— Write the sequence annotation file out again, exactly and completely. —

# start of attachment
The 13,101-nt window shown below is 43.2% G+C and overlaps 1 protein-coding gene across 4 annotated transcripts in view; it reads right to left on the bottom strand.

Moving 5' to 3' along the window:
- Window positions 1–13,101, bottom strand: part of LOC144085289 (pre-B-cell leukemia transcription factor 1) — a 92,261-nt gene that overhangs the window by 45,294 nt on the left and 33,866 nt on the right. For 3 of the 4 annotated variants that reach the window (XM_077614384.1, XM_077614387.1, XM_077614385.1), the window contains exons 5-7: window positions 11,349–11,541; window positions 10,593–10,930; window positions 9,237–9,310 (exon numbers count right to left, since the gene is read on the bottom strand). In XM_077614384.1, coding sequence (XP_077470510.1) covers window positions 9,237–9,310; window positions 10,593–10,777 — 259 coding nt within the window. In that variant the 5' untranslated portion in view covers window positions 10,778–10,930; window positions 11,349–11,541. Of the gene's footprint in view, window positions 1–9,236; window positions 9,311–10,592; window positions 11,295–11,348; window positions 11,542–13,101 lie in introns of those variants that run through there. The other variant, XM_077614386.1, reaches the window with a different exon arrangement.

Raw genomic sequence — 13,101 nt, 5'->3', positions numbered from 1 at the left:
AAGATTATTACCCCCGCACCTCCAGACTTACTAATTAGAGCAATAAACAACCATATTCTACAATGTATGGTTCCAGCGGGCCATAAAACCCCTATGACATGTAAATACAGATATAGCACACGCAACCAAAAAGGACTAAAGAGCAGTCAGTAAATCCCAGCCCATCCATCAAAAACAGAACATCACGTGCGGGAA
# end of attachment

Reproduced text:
The 13,101-nt window shown below is 43.2% G+C and overlaps 1 protein-coding gene across 4 annotated transcripts in view; it reads right to left on the bottom strand.

Moving 5' to 3' along the window:
- Window positions 1–13,101, bottom strand: part of LOC144085289 (pre-B-cell leukemia transcription factor 1) — a 92,261-nt gene that overhangs the window by 45,294 nt on the left and 33,866 nt on the right. For 3 of the 4 annotated variants that reach the window (XM_077614384.1, XM_077614387.1, XM_077614385.1), the window contains exons 5-7: window positions 11,349–11,541; window positions 10,593–10,930; window positions 9,237–9,310 (exon numbers count right to left, since the gene is read on the bottom strand). In XM_077614384.1, coding sequence (XP_077470510.1) covers window positions 9,237–9,310; window positions 10,593–10,777 — 259 coding nt within the window. In that variant the 5' untranslated portion in view covers window positions 10,778–10,930; window positions 11,349–11,541. Of the gene's footprint in view, window positions 1–9,236; window positions 9,311–10,592; window positions 11,295–11,348; window positions 11,542–13,101 lie in introns of those variants that run through there. The other variant, XM_077614386.1, reaches the window with a different exon arrangement.

Raw genomic sequence — 13,101 nt, 5'->3', positions numbered from 1 at the left:
AAGATTATTACCCCCGCACCTCCAGACTTACTAATTAGAGCAATAAACAACCATATTCTACAATGTATGGTTCCAGCGGGCCATAAAACCCCTATGACATGTAAATACAGATATAGCACACGCAACCAAAAAGGACTAAAGAGCAGTCAGTAAATCCCAGCCCATCCATCAAAAACAGAACATCACGTGCGGGAA